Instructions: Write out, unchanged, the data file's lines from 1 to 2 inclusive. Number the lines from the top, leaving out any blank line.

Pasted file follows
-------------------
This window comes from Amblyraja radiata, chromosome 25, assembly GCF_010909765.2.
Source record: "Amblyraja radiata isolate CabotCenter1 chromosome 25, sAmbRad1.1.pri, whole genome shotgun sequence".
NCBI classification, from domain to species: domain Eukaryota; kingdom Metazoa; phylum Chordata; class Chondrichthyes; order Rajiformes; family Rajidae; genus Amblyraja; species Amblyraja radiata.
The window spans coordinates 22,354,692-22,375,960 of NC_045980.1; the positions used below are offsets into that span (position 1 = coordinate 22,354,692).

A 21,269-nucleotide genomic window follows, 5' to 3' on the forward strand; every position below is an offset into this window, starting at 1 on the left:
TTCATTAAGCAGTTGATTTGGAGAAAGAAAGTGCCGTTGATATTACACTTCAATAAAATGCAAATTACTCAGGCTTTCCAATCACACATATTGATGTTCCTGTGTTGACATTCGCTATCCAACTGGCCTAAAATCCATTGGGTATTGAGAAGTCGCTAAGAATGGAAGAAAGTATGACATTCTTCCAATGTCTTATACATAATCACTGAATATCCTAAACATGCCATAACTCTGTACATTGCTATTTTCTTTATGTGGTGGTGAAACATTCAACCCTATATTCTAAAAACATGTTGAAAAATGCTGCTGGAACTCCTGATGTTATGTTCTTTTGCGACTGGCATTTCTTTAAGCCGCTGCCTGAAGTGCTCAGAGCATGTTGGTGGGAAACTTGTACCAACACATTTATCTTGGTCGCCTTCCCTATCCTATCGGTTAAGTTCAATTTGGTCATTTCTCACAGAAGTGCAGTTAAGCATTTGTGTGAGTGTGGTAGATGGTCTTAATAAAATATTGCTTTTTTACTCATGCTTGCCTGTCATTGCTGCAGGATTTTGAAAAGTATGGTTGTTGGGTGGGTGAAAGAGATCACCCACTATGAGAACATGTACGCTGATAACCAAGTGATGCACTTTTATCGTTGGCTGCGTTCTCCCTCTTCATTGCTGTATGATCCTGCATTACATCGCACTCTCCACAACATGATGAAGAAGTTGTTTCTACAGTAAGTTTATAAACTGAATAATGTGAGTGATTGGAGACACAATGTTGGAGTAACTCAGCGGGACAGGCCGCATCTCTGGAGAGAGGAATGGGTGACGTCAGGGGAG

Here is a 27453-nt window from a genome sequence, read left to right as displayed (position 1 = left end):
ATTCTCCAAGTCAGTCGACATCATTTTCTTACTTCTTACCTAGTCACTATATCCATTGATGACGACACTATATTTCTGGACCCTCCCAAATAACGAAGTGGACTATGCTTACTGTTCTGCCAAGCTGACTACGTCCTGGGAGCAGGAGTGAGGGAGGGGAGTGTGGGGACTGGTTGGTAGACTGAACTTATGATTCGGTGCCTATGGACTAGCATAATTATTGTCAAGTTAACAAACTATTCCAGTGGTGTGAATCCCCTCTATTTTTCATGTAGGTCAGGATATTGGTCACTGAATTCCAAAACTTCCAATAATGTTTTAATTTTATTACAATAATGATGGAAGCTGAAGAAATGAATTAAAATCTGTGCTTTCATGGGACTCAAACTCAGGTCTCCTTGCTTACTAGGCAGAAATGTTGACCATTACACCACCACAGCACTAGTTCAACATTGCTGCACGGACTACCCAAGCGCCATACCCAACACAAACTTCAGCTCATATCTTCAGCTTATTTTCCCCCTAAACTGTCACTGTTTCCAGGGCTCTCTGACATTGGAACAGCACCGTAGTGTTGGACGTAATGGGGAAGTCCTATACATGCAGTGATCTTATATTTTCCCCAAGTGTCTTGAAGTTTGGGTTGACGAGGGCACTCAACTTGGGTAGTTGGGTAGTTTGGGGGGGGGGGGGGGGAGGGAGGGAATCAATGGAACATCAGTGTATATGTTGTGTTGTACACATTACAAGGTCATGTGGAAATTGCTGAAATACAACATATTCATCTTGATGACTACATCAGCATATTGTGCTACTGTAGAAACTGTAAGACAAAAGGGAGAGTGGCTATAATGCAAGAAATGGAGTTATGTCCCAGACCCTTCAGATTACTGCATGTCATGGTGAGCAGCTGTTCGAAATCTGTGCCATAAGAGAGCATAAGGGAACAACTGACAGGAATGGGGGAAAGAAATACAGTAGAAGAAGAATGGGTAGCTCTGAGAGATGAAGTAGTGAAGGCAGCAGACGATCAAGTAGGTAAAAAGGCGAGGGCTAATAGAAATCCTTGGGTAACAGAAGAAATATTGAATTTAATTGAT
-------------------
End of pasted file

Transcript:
This window comes from Amblyraja radiata, chromosome 25, assembly GCF_010909765.2.
Source record: "Amblyraja radiata isolate CabotCenter1 chromosome 25, sAmbRad1.1.pri, whole genome shotgun sequence".